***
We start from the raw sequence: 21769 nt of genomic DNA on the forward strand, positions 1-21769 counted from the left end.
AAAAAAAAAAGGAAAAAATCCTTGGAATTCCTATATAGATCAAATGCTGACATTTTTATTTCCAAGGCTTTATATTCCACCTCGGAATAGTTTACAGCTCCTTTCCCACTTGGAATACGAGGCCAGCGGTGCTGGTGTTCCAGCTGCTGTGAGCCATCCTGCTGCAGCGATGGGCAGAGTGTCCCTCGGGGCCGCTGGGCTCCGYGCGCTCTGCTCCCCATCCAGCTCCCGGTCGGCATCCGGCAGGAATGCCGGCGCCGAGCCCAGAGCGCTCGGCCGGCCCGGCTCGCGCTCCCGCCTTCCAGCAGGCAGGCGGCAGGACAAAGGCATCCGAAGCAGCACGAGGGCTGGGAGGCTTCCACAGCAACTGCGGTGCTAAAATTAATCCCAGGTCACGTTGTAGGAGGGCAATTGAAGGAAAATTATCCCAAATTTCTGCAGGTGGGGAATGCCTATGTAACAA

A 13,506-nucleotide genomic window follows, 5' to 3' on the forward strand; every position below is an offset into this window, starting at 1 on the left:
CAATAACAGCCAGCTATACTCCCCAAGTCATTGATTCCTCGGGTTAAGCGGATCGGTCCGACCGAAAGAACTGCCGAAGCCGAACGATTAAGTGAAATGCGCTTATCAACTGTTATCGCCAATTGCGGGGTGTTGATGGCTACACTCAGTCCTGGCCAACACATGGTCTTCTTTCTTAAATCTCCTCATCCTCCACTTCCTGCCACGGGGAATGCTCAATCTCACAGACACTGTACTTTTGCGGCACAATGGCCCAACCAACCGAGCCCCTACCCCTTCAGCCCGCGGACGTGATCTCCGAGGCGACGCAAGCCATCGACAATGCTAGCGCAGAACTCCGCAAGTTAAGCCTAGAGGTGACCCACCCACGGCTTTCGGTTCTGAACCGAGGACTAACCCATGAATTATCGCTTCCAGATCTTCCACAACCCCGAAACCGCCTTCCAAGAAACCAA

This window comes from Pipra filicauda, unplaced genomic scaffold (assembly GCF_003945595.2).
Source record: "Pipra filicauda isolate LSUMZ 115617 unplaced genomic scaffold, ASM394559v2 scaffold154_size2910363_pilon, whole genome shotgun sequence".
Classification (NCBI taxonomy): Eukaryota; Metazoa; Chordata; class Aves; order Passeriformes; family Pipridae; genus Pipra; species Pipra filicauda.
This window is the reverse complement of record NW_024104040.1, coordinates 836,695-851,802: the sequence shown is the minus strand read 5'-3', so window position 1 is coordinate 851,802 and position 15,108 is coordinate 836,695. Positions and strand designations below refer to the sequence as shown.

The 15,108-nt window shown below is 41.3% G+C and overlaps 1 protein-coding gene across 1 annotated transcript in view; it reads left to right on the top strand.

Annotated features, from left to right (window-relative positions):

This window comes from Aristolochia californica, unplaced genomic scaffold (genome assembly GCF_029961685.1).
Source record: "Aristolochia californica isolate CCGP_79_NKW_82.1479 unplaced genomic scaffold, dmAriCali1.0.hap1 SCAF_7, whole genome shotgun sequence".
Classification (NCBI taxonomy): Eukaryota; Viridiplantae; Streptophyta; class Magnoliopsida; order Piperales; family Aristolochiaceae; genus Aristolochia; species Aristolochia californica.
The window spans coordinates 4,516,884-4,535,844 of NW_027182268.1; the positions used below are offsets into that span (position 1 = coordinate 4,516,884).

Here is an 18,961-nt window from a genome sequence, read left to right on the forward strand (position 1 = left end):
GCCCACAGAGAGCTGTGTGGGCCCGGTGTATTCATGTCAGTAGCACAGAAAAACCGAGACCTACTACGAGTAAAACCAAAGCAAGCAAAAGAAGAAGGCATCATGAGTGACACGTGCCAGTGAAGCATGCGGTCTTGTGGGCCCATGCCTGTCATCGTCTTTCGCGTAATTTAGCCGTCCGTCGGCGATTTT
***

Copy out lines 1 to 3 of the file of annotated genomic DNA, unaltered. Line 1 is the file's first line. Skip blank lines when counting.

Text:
We start from the raw sequence: 21769 nt of genomic DNA on the forward strand, positions 1-21769 counted from the left end.
AAAAAAAAAAGGAAAAAATCCTTGGAATTCCTATATAGATCAAATGCTGACATTTTTATTTCCAAGGCTTTATATTCCACCTCGGAATAGTTTACAGCTCCTTTCCCACTTGGAATACGAGGCCAGCGGTGCTGGTGTTCCAGCTGCTGTGAGCCATCCTGCTGCAGCGATGGGCAGAGTGTCCCTCGGGGCCGCTGGGCTCCGYGCGCTCTGCTCCCCATCCAGCTCCCGGTCGGCATCCGGCAGGAATGCCGGCGCCGAGCCCAGAGCGCTCGGCCGGCCCGGCTCGCGCTCCCGCCTTCCAGCAGGCAGGCGGCAGGACAAAGGCATCCGAAGCAGCACGAGGGCTGGGAGGCTTCCACAGCAACTGCGGTGCTAAAATTAATCCCAGGTCACGTTGTAGGAGGGCAATTGAAGGAAAATTATCCCAAATTTCTGCAGGTGGGGAATGCCTATGTAACAA

A 13,506-nucleotide genomic window follows, 5' to 3' on the forward strand; every position below is an offset into this window, starting at 1 on the left: